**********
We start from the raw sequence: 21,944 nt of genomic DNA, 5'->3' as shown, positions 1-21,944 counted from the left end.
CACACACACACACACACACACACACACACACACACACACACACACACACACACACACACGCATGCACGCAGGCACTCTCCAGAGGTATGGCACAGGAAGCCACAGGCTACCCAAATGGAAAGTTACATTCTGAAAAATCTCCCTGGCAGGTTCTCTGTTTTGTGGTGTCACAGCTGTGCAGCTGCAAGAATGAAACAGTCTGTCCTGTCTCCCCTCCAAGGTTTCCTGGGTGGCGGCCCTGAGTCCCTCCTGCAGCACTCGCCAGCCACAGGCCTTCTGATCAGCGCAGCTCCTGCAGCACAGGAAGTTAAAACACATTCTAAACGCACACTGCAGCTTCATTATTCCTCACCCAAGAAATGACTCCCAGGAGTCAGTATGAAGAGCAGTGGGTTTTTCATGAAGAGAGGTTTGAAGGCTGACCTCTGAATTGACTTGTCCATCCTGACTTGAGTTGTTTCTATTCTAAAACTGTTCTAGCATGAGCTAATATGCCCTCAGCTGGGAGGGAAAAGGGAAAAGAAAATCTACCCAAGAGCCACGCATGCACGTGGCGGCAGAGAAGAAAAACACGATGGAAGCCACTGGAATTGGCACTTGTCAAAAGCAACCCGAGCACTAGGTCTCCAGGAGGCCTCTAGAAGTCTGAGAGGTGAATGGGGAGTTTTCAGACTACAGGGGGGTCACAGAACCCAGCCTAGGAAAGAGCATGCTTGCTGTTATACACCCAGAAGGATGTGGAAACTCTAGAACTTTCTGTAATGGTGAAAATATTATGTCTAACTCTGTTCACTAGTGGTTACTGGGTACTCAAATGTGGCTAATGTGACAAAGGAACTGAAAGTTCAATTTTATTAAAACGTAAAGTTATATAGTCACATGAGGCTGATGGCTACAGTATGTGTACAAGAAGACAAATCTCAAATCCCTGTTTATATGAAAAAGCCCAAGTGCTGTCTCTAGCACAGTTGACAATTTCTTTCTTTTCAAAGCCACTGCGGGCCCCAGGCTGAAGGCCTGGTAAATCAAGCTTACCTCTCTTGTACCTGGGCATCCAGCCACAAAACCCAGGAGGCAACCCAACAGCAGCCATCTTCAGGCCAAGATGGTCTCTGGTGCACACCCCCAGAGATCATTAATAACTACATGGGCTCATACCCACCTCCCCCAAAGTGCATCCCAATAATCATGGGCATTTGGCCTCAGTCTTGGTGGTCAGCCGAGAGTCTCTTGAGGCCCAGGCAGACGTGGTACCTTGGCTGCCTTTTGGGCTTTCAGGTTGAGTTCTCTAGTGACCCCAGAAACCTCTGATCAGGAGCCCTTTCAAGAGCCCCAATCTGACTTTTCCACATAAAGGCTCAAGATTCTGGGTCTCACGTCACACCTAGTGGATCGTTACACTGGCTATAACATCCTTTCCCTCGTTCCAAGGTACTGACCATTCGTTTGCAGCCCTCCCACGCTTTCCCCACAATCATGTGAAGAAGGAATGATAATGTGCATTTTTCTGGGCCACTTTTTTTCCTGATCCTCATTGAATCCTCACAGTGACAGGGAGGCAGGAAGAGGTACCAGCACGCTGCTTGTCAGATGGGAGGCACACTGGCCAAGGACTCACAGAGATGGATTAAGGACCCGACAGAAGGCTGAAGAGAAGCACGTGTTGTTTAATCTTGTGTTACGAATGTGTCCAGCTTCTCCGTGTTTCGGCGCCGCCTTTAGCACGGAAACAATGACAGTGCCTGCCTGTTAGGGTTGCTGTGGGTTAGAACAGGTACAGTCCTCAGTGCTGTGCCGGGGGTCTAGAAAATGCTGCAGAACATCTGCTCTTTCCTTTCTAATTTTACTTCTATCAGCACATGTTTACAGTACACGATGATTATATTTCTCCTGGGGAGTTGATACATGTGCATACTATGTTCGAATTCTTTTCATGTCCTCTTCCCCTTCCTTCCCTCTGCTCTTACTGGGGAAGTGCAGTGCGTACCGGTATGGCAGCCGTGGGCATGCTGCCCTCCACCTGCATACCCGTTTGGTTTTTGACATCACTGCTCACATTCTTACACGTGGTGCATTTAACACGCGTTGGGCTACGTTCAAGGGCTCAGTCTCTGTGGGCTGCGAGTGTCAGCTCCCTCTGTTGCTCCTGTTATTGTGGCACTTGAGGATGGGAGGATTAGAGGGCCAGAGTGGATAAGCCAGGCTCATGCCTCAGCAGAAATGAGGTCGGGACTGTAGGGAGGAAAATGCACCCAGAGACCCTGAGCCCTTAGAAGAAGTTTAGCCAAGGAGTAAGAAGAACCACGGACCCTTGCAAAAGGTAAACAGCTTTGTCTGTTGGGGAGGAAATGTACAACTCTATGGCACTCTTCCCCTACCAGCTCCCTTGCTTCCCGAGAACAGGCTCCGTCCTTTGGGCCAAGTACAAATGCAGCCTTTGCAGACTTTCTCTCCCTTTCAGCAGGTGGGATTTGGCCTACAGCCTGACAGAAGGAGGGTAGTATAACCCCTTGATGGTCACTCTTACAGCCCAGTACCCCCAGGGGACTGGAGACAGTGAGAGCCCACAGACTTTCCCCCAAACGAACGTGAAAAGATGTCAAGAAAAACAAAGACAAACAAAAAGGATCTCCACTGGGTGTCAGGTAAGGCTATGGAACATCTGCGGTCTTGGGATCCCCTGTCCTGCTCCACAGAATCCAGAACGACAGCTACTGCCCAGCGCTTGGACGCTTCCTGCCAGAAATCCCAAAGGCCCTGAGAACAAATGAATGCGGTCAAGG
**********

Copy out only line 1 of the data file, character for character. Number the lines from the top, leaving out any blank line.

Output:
We start from the raw sequence: 21,944 nt of genomic DNA, 5'->3' as shown, positions 1-21,944 counted from the left end.